Can You Make 3D Games In GameMaker?

Can You Make 3D Games In GameMaker?

Hey there! I'm Fábio Fontes and I’m making cars do funky stuff in Buck Up And Drive!, a procedurally generated endless driving game with all the speeds and none of the common sense. 

It's also fully 3D and made in GameMaker!

Making 3D games in GameMaker

What's that? “GameMaker can't do 3D?”

Yeah, I also had the "GameMaker no do them 3Ds" mindset. I knew it could be done, but figured it would be either crude-looking or a complete pain in the donkey to set up... or both.

How true is this mindset? Well, keep reading!


I got into this rabbit hole through DragoniteSpam's videos on how to set up a 3D environment by setting up a perspective camera, learning about vertex buffers (how 3D models are stored for use), and applying matrix transformations to them so we can put them in the game world.

After some fiddling...



Shortly after, I realised I could also apply matrix transformations to sprites for some billboarding (see the sprite dude above). Add some crude collisions based on those of a top-down game, and... it actually looks like something now.

"Wait, this doesn't look like a driving game!", I hear you scream from the rooftops. Yep, this started as a general-purpose 3D environment, which is still in the game (looks a bit different now) and you can access it by hitting Shift+F5 in the main menu!

Then I added a "vehicle mode". Now we're getting somewhere.


Now, what do you do when you have that nice 3D environment one could drive around?

You create a new one with a conveyor belt track because you wanna make an OutRun clone! Logically!

This is when the actual game started, and in many ways, it's still as crude now as it was back then. All those basic top-down racers people do as they're getting into gamedev? It’s that but with a fancier camera projection.

Background elements, cars, effects... all sprites moved around using matrix transformations and used as billboards. No fancy shaders (except the one for palette swaps by PixellatedPope) or anything.
At this point, the only 3D model was the skybox, as it was easier to rotate that than to set up some scrolling for the sky.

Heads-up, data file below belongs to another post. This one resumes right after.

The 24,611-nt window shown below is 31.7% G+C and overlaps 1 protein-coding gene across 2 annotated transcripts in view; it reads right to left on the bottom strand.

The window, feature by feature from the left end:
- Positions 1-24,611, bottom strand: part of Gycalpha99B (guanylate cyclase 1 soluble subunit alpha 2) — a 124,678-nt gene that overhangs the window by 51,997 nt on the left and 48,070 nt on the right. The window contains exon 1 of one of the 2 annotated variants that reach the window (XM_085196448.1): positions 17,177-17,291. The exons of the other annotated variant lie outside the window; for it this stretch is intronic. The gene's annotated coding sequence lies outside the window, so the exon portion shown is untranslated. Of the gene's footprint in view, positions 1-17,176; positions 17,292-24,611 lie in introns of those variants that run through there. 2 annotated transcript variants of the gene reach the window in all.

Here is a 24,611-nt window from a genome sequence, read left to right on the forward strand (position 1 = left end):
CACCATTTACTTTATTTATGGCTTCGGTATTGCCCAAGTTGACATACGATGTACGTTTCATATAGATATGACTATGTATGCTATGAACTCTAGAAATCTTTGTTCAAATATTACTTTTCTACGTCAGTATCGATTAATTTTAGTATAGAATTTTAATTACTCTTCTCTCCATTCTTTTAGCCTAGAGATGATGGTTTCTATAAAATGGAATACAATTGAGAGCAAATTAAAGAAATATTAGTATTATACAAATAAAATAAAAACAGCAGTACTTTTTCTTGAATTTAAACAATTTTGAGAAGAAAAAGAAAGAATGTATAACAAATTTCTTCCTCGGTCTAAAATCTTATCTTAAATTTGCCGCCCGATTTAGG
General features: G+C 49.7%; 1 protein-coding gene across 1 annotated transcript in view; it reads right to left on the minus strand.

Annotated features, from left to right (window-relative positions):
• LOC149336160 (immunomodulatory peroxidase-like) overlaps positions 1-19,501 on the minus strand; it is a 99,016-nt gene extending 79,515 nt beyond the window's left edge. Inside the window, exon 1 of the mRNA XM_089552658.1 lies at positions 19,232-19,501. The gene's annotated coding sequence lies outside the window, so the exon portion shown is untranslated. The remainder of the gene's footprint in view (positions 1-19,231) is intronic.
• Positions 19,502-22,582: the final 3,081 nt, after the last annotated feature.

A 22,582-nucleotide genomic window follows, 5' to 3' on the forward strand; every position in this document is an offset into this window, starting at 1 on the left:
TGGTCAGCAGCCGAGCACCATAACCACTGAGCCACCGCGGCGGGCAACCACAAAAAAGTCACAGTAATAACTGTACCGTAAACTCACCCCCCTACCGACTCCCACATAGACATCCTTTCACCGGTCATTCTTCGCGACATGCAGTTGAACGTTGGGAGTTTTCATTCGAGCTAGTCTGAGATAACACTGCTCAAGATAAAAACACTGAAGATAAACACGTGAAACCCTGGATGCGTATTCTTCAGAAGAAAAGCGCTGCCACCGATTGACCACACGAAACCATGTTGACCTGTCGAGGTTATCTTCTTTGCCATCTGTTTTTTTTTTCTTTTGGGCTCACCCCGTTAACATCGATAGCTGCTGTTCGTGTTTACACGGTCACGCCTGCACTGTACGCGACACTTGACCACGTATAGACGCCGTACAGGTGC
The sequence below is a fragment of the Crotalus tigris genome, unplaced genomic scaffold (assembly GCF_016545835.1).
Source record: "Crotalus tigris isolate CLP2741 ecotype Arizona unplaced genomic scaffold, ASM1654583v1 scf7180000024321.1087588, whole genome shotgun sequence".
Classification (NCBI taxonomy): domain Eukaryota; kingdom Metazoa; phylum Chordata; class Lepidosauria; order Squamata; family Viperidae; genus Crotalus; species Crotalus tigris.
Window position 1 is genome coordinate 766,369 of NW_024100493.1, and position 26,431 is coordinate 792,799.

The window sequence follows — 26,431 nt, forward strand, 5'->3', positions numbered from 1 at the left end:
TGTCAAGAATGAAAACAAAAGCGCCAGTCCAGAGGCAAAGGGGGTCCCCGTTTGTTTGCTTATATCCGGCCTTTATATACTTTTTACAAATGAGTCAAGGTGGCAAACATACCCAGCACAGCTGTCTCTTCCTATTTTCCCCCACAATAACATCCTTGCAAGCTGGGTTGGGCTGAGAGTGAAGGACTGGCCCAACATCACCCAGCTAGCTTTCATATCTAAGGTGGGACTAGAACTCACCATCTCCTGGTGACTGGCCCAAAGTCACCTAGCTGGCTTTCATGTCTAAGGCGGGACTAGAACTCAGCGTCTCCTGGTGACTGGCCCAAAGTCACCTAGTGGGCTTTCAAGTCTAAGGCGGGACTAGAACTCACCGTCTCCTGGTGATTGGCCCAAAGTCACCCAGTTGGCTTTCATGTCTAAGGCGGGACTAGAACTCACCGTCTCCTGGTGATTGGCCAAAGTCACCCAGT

Laziness or convenience? You decide!

Buck Up and Drive 1 Buck up and Drive 2 .jpg

So things would stay like this for a bit. While I COULD have verticality before, I was somewhat limited by the fact I'd have to make sprites for every action and manage them accordingly. If I wanted the car to jump, I'd have to get sprites for that.
Sure, pre-renders would make the process easier than actually drawing them, but I intended to add extra cars over time, and... you can see how unmanageable that'd potentially become. Keep your scope in check, kids!
I also couldn't move the camera around too much or it'd break the illusion from the billboarded sprites (that one still somewhat applies today).

I could import models, but at the time they'd lack that cel-shaded look, something I considered important to the game's visual flair. So I kept the functionality of the car a bit modest, while making it look over-the-top enough to be enjoyable.

That'd be enough... right?!


I started to mess with shaders for fun, specifically lighting, and I figured out how to implement the type of cel-shading I was using for the car pre-renders.
It's based on the techniques used by Arc System Works for their recent fighting games, focused on flat colors with clean, sharp lines, rather than intricate patterns, by having the UVs arranged in a somewhat unconventional way; as a texture that's almost exclusively just a bunch of squares.

For the shading itself, it uses a colour ramp like many cel-shading methods, but instead of affecting the colours directly, it shifts the model’s UVs to other areas of the texture that contain the same layout in different colours.
This allows me to have full control of which colours the model uses for shaded and highlighted areas, rather than leaving it to the lighting.
As for the rim light, that's achieved by using the camera's coordinates instead of the light sources.

Buck Up and Drive 3

That's when the cars changed to real-time 3D models. The sprite limitations were now gone.
The track would still stay mostly billboard-based, but I could now do whatever I wanted with the cars.
I could make their actions look more intense. Adding new cars would no longer require organising sprites - it was just a simple mesh swap. I could move the wheels independently from the car's body, and making the car jump was now trivial.
Making it do silly flips in mid-air? Same thing.
From here I just went hog wild.


My current setup has limitations, I'll be the first to say it.
There's no advanced lighting with multiple light sources. Skeletal animation's taking a leave of absence. There's jank all over the place. Performance could be better. A lot of it is put together with duct tape and a wish. And there's no 4k texelated-raytraced-sample mapping, or whatever the current technical buzzword is.

But it does what I need it to do, and it looks pretty.

Written by Ross Manthorp

Ross Manthorp handles all things community at the GameMaker team. When he’s not pulling the strings from behind the scenes he’s enjoying Nintendo games, indie games (mostly roguelikes) and getting overly emotional about cartoons and comics.